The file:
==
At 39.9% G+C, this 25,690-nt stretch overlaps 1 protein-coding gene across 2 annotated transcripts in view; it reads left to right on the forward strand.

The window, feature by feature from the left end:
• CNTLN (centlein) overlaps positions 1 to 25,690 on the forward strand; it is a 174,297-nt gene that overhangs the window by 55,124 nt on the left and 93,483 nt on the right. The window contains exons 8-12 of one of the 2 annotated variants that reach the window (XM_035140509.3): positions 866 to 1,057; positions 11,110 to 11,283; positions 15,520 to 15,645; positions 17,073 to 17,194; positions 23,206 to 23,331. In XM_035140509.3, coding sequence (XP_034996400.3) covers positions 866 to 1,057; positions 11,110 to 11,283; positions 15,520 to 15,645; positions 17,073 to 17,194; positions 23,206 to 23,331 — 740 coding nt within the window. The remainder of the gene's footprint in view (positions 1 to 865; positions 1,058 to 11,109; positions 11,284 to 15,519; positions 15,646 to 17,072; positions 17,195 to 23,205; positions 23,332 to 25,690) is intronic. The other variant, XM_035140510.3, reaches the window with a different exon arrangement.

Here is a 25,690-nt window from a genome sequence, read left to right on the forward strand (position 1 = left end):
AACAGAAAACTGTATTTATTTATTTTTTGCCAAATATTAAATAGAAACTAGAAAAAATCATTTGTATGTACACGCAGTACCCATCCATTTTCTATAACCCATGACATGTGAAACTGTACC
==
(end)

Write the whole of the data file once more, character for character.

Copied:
At 39.9% G+C, this 25,690-nt stretch overlaps 1 protein-coding gene across 2 annotated transcripts in view; it reads left to right on the forward strand.

The window, feature by feature from the left end:
• CNTLN (centlein) overlaps positions 1 to 25,690 on the forward strand; it is a 174,297-nt gene that overhangs the window by 55,124 nt on the left and 93,483 nt on the right. The window contains exons 8-12 of one of the 2 annotated variants that reach the window (XM_035140509.3): positions 866 to 1,057; positions 11,110 to 11,283; positions 15,520 to 15,645; positions 17,073 to 17,194; positions 23,206 to 23,331. In XM_035140509.3, coding sequence (XP_034996400.3) covers positions 866 to 1,057; positions 11,110 to 11,283; positions 15,520 to 15,645; positions 17,073 to 17,194; positions 23,206 to 23,331 — 740 coding nt within the window. The remainder of the gene's footprint in view (positions 1 to 865; positions 1,058 to 11,109; positions 11,284 to 15,519; positions 15,646 to 17,072; positions 17,195 to 23,205; positions 23,332 to 25,690) is intronic. The other variant, XM_035140510.3, reaches the window with a different exon arrangement.

Here is a 25,690-nt window from a genome sequence, read left to right on the forward strand (position 1 = left end):
AACAGAAAACTGTATTTATTTATTTTTTGCCAAATATTAAATAGAAACTAGAAAAAATCATTTGTATGTACACGCAGTACCCATCCATTTTCTATAACCCATGACATGTGAAACTGTACC